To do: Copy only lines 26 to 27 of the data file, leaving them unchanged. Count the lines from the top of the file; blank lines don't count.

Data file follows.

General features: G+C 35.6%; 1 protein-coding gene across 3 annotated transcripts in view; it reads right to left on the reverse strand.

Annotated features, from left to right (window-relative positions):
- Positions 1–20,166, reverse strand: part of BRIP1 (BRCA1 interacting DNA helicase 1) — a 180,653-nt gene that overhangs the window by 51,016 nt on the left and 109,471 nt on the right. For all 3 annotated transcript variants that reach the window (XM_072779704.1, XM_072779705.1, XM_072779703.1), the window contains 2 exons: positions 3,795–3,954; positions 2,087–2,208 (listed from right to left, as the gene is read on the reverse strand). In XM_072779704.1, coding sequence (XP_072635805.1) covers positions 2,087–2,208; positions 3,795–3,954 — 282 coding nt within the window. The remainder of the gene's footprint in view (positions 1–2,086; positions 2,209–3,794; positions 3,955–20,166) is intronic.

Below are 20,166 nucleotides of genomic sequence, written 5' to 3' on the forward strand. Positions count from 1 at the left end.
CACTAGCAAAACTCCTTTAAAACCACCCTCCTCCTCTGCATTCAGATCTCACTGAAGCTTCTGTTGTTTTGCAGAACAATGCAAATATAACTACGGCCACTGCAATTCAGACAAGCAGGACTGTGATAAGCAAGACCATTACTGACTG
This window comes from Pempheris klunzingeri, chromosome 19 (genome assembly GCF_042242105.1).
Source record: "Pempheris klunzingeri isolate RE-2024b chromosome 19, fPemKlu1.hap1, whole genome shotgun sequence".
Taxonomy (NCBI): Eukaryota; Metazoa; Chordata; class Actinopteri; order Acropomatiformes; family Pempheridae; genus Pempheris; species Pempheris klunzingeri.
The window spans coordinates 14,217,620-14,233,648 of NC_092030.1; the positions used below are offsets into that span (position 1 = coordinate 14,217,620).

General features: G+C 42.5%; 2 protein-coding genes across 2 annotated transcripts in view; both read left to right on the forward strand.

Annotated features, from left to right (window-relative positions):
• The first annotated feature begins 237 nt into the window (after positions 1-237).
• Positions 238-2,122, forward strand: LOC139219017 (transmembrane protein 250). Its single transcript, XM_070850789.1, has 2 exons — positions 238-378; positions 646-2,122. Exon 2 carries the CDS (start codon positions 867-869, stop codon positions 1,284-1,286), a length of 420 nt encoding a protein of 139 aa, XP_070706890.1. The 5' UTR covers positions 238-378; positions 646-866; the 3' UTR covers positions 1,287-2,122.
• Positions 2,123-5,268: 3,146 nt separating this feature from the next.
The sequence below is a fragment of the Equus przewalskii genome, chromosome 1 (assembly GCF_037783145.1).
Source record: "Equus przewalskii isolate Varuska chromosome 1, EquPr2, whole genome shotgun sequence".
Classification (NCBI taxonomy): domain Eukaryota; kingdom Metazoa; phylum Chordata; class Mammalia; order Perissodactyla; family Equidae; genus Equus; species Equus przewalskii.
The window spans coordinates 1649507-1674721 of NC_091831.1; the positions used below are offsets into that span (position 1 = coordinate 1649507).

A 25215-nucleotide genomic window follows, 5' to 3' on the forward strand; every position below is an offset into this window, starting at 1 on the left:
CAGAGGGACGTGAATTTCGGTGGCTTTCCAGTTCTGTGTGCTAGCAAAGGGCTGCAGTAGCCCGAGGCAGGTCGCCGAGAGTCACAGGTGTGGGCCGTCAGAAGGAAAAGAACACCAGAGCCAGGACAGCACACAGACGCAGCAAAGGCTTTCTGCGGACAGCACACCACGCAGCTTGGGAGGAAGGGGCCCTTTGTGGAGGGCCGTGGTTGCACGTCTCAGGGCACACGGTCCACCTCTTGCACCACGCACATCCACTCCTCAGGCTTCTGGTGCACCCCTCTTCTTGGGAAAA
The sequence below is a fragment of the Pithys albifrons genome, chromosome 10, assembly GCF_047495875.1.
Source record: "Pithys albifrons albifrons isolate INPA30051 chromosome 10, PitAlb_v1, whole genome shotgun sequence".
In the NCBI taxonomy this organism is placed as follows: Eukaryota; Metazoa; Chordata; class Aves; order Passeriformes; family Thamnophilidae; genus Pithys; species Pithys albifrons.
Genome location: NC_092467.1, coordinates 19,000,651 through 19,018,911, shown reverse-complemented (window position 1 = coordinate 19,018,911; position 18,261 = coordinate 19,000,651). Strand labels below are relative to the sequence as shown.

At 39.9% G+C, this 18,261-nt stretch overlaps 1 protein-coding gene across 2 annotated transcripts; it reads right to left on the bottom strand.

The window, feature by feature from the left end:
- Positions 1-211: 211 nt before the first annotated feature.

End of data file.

The window, feature by feature from the left end:
- Positions 1-211: 211 nt before the first annotated feature.